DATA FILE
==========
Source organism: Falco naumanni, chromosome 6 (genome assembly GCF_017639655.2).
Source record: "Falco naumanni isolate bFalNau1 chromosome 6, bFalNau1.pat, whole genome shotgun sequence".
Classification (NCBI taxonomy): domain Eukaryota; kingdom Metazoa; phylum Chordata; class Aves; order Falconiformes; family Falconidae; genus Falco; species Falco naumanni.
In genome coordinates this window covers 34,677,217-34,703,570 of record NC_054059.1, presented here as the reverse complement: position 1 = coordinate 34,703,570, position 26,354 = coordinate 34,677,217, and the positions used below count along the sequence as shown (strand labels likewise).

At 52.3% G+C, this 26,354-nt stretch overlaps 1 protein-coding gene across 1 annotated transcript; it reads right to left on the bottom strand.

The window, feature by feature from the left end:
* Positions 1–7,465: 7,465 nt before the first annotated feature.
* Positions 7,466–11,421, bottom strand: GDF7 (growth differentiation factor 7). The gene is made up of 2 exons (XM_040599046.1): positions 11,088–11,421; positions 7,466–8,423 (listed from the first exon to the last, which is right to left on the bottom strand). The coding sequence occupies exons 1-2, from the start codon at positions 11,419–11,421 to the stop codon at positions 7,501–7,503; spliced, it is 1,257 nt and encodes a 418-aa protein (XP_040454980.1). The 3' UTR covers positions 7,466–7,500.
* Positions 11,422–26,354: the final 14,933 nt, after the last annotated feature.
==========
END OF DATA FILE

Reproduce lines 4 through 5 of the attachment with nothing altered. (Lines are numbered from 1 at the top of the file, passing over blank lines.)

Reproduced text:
In genome coordinates this window covers 34,677,217-34,703,570 of record NC_054059.1, presented here as the reverse complement: position 1 = coordinate 34,703,570, position 26,354 = coordinate 34,677,217, and the positions used below count along the sequence as shown (strand labels likewise).

At 52.3% G+C, this 26,354-nt stretch overlaps 1 protein-coding gene across 1 annotated transcript; it reads right to left on the bottom strand.